In May, there will be a special election to fill the vacancy in the 3rd District left by the departure of Lucas Frerichs to the County Board of Supervisors.
Filing to compete for that seat are two candidates: Donna Neville and Francesca Wright. Each week between now and the election, the Vanguard will pose the candidates weekly questions in which they have between 250 and 350 to respond.
Vanguard Question 3: How would you address racial disparities in police stops?
- I will initiate a Council Resolution to address racial bias in policing through data monitoring, evidence based practices, and public reports of progress including implementation of the previously funded transparency portal.
- I will invite community researchers to present findings on promising practices for departmental consideration.
- I will direct the City Manager to require that the police department present a concise plan of action to include data monitoring, evaluation of training effectiveness, lessons learned and annual reports of progress.
- I will volunteer to be the council liaison to the Police Accountability Commission.
In 2020 three Davis commissions were in agreement to promote nine recommendations to improve public safety. We have made meaningful progress, but have not fully embraced and implemented some significant recommendations.
It is well known that as a co-founder and coordinator of Yolo People Power, I have worked with commissioners, other community members, city council, and the police chief to develop mechanisms to support equitable and transparent policing. I believe these mechanisms have contributed to a reduction in use of force violations and improved the quality of responses to mental health service calls. We still have further to go. Researchers, such as Stanford University social psychologist Jennifer Eberhardt, have developed actionable check lists for departments that have reduced disparities in other California police departments. The council allocated $75,000 in the 2021-22 police budget for analysis and creation of a public dashboard of Racial Identity Profiling Act (RIPA) data. These data are not yet found on the City websites. I will work with staff to ensure this happens.
While RIPA data provide important measures of racial disparities, impacting those numbers requires reflective practices. Progressive police departments are learning organizations committed to a culture that reduces bias and where the public feels respected. Other practices to consider include: activating body-worn cameras at officer-initiated stops; review of footage of tense situations; identification of opportunities for improvement; customer service audits; and independent evaluation of training effectiveness. I will track these issues through to resolution.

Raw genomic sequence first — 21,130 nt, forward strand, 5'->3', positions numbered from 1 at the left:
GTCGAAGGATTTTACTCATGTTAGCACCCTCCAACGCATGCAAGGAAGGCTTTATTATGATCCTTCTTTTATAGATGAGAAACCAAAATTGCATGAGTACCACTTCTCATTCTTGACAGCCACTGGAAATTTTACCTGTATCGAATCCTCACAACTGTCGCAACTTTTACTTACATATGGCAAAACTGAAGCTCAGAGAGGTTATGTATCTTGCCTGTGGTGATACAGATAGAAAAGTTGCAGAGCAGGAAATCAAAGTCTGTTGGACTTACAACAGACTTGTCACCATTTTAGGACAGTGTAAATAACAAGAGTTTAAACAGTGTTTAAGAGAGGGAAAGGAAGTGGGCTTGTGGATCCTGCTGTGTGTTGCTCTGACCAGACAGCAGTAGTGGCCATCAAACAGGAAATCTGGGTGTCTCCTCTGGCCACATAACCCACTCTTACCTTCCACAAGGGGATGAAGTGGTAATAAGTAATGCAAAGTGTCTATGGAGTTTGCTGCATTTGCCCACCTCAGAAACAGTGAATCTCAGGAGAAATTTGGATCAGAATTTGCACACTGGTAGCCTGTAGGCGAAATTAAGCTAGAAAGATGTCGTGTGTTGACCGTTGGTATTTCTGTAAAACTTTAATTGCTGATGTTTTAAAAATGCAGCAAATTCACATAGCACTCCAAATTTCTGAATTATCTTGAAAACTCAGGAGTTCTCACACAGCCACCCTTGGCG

Davis has made progress in addressing racial disparities in traffic stops, but we still have much more work to do: data from 2021 shows Black drivers are 4.5 times more likely than white drivers to be stopped in Davis.
Hiring an independent police auditor in 2006 was a very positive step. The auditor follows independence standards, has full access to Police Department (PD) data, and publicly reports evidence-based findings and conclusions. I spent much of my career working for the independent California State Auditor, so I understand the importance of having access to the facts and making evidence-based recommendations.
We have had great community input as well. The Police Accountability Commission and the Committee on Reimagining Public Safety have made recommendations that have been implemented by the City Council and Police Department.
We must continue to collect and analyze stop data and change policy and practice accordingly. The City mandates implicit bias training for police officers; but it must evaluate the effectiveness of that training. If training isn’t reducing racial disparities in traffic stops, then we need to find out what will. We should use body camera recordings not just for investigation, but to identify bias in police interactions and to make needed changes in training and police practice. Also, if the data reveals that traffic stops for non-moving violations (expired tags or registration) show a pattern of bias and do not improve public safety, we should explore ways other than a police traffic stop to address those violations.
I am a passionate advocate for CRISIS now, where specially trained mental health professionals respond to mental health crises rather than the traditional police response. Police officers are not needed in every situation and by having more specialized professionals for mental health crises, police can better support public safety and respond to 911 calls.
The key is to use the data to make well-informed policy decisions that address bias while balancing public safety for all. If elected, I will do what I have always done: listen; do my homework; consult with subject matter experts, and make sound, evidence-based policy decisions.